The Madrid Protocol was established in 1989 by the Madrid System relating to the Madrid Agreement (1891). The Madrid Protocol allows a trademark applicant to file a single international registration for a trademark or service mark. The Madrid Protocol is administered by the International Bureau of World Intellectual Property Organization (WIPO) located in Geneva, Switzerland. Countries and organizations party to the Madrid Protocol or Agreement, each referred to as a ‘contracting party’, are part of the union called the Madrid Union. With an international trademark registration, a trademark applicant can register a trademark or service mark in any of the contracting parties that the trademark applicant designates for protection. A single international trademark prosecution and allowance of the mark allows registration of the mark in any of the 80 Madrid Protocol member countries. Once an international application is allowed, the trademark applicant can subsequently designate more countries for trademark registration through the international trademark registration.
An international trademark application is required to be based on a prior foreign trademark application or trademark registration or a trademark application or trademark registration filed in the trademark applicant’s country of origin. Usually, in order to get the priority date of the first trademark application, the trademark applicant should file the international trademark application within two months of the filing or receipt date of the first filing of the trademark application. For example, to file a trademark in the European Communities (EC) through the US trademark office as the office of origin, a trademark application for the trademark is first filed the U.S.PTO. Thereafter, an international trademark application designating the European Communities is filed with the Madrid Processing Unit of the U.S.PTO. The Madrid Processing Unit then certifies the international trademark application and submits it to the International Bureau for examination.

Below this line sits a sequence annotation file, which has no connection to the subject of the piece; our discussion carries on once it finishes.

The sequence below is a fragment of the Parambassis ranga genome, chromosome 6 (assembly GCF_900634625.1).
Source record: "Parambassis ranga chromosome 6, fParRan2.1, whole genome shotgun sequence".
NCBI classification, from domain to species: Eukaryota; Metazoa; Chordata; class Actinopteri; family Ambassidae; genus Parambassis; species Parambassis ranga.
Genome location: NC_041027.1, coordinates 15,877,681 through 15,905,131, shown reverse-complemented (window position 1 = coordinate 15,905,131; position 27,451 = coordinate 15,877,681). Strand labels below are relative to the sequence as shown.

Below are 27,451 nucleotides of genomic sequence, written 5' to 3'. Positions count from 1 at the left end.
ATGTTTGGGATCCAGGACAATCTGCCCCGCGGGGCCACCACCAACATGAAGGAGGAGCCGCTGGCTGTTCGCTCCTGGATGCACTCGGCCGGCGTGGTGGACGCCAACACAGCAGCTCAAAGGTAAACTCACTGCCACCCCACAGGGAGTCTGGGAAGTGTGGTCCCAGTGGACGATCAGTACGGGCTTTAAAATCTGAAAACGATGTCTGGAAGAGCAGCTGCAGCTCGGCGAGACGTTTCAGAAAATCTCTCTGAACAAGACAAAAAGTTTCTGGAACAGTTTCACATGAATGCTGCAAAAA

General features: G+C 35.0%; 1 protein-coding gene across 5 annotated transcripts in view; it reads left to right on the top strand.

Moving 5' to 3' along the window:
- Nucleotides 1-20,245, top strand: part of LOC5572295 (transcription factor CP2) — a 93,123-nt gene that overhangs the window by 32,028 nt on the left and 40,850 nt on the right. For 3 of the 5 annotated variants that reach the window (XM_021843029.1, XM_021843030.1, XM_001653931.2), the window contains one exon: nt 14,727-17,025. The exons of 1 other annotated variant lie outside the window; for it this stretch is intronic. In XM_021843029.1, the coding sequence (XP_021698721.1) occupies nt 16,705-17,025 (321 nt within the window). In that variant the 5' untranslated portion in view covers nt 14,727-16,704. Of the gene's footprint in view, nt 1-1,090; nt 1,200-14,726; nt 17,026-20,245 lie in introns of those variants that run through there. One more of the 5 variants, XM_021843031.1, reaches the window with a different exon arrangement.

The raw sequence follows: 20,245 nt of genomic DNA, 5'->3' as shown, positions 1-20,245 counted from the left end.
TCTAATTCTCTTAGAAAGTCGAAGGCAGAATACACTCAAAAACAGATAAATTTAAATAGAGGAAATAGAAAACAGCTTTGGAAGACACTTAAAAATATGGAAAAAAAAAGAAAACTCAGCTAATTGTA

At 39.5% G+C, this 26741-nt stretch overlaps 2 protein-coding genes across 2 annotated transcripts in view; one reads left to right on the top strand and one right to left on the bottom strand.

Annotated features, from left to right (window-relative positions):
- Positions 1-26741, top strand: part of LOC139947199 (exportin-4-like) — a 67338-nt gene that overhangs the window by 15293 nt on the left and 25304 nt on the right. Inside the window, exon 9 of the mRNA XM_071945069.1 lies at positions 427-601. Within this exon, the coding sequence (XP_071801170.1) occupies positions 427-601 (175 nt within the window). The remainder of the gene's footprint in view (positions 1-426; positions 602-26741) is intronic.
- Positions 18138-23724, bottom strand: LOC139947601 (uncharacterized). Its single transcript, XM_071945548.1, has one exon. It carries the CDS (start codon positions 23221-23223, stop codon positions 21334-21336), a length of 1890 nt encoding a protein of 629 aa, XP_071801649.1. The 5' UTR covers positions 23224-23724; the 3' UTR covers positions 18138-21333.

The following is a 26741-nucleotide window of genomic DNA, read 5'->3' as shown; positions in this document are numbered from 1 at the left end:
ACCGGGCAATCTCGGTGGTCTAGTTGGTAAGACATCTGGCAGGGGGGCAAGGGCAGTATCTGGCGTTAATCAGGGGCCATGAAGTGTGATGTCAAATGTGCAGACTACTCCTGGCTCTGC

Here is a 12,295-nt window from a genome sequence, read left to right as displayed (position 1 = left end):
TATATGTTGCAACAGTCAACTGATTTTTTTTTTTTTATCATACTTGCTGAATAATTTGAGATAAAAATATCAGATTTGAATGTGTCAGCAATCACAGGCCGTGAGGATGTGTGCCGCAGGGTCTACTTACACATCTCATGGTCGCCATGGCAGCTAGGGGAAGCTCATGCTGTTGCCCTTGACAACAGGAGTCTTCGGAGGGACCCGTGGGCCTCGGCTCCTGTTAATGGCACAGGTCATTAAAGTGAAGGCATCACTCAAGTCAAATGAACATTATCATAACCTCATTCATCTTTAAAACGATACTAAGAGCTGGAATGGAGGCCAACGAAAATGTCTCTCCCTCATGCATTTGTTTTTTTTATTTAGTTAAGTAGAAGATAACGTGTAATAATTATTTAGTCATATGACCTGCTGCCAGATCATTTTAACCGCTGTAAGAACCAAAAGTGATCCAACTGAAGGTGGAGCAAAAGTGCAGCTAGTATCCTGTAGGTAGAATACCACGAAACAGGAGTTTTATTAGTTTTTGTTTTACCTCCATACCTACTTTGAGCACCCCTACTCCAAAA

After confirming receipt of the international trademark application, the International Bureau reviews the trademark application to determine whether it meets the Madrid Protocol filing requirements. If the International Bureau finds that the filing requirements are met and the required fees paid, the International Bureau registers the trademark, publishes it in the WIPO Gazette and sends a certificate to the trademark registrant. The fees required by the International Bureau is calculated based on whether the reproduction of the mark is in black and white and/or color, the countries designated in the trademark application and the number of classes of products and/or services specified in the international trademark application. The number of classes of products and services should be the same as identified in the basic foreign trademark application or a subset of it.
However, if the International Bureau (IB) finds any deficiencies in the trademark application, the IB sends a Notice of Irregularity to the trademark registrant explaining the deficiency in the trademark application. The trademark applicant is given an opportunity to respond to this notice within the time period specified in the notice. If the irregularities are rectified within the specified time period, the International Bureau registers the trademark. After the international trademark registration, the International Bureau requests each of the designated countries to extend the trademark registration or protection in their region/country. After the request, the contracting parties are given 18 months to examine the request for an extension of protection and notify with refusals to the mark (if any). If the trademark registration requirements of a designated country are met, the particular contracting party registers the trademark in its country.
For further details, visit Filing An International Trademark Application Under The Madrid Protocol.